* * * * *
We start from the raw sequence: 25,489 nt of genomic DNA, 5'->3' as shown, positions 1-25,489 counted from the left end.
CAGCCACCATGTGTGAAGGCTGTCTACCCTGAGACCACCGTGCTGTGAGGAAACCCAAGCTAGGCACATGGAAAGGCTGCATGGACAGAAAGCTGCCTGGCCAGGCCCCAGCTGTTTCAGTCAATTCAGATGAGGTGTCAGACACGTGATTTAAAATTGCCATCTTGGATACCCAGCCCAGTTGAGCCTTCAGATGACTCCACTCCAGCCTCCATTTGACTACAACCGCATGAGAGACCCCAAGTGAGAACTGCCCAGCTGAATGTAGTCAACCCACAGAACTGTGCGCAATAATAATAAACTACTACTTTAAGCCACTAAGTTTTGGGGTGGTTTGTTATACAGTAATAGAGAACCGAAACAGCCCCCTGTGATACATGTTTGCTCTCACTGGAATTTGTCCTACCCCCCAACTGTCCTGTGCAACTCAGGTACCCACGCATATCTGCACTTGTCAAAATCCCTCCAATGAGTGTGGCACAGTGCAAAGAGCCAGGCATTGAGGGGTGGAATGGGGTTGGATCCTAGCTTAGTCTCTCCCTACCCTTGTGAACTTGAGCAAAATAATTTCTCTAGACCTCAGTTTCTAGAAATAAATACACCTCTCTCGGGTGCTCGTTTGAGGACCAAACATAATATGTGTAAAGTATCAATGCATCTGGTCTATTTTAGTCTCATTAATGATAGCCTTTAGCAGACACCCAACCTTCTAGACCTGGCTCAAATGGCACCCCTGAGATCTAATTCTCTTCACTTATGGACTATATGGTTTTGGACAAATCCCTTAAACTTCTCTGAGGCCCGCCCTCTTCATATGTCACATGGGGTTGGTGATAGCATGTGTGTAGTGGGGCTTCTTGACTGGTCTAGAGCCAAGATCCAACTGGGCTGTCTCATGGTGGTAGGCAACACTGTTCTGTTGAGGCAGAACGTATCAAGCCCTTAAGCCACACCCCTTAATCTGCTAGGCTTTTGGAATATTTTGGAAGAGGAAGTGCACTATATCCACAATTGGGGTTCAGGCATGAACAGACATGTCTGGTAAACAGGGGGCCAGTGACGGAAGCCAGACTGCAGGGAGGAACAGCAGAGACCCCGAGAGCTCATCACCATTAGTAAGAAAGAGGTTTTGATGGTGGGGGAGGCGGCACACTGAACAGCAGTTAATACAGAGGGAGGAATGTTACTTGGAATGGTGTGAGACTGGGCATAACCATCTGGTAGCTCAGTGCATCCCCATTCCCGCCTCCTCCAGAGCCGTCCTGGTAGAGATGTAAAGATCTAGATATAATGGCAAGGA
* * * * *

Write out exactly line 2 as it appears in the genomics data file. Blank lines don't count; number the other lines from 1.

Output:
CAGCCACCATGTGTGAAGGCTGTCTACCCTGAGACCACCGTGCTGTGAGGAAACCCAAGCTAGGCACATGGAAAGGCTGCATGGACAGAAAGCTGCCTGGCCAGGCCCCAGCTGTTTCAGTCAATTCAGATGAGGTGTCAGACACGTGATTTAAAATTGCCATCTTGGATACCCAGCCCAGTTGAGCCTTCAGATGACTCCACTCCAGCCTCCATTTGACTACAACCGCATGAGAGACCCCAAGTGAGAACTGCCCAGCTGAATGTAGTCAACCCACAGAACTGTGCGCAATAATAATAAACTACTACTTTAAGCCACTAAGTTTTGGGGTGGTTTGTTATACAGTAATAGAGAACCGAAACAGCCCCCTGTGATACATGTTTGCTCTCACTGGAATTTGTCCTACCCCCCAACTGTCCTGTGCAACTCAGGTACCCACGCATATCTGCACTTGTCAAAATCCCTCCAATGAGTGTGGCACAGTGCAAAGAGCCAGGCATTGAGGGGTGGAATGGGGTTGGATCCTAGCTTAGTCTCTCCCTACCCTTGTGAACTTGAGCAAAATAATTTCTCTAGACCTCAGTTTCTAGAAATAAATACACCTCTCTCGGGTGCTCGTTTGAGGACCAAACATAATATGTGTAAAGTATCAATGCATCTGGTCTATTTTAGTCTCATTAATGATAGCCTTTAGCAGACACCCAACCTTCTAGACCTGGCTCAAATGGCACCCCTGAGATCTAATTCTCTTCACTTATGGACTATATGGTTTTGGACAAATCCCTTAAACTTCTCTGAGGCCCGCCCTCTTCATATGTCACATGGGGTTGGTGATAGCATGTGTGTAGTGGGGCTTCTTGACTGGTCTAGAGCCAAGATCCAACTGGGCTGTCTCATGGTGGTAGGCAACACTGTTCTGTTGAGGCAGAACGTATCAAGCCCTTAAGCCACACCCCTTAATCTGCTAGGCTTTTGGAATATTTTGGAAGAGGAAGTGCACTATATCCACAATTGGGGTTCAGGCATGAACAGACATGTCTGGTAAACAGGGGGCCAGTGACGGAAGCCAGACTGCAGGGAGGAACAGCAGAGACCCCGAGAGCTCATCACCATTAGTAAGAAAGAGGTTTTGATGGTGGGGGAGGCGGCACACTGAACAGCAGTTAATACAGAGGGAGGAATGTTACTTGGAATGGTGTGAGACTGGGCATAACCATCTGGTAGCTCAGTGCATCCCCATTCCCGCCTCCTCCAGAGCCGTCCTGGTAGAGATGTAAAGATCTAGATATAATGGCAAGGA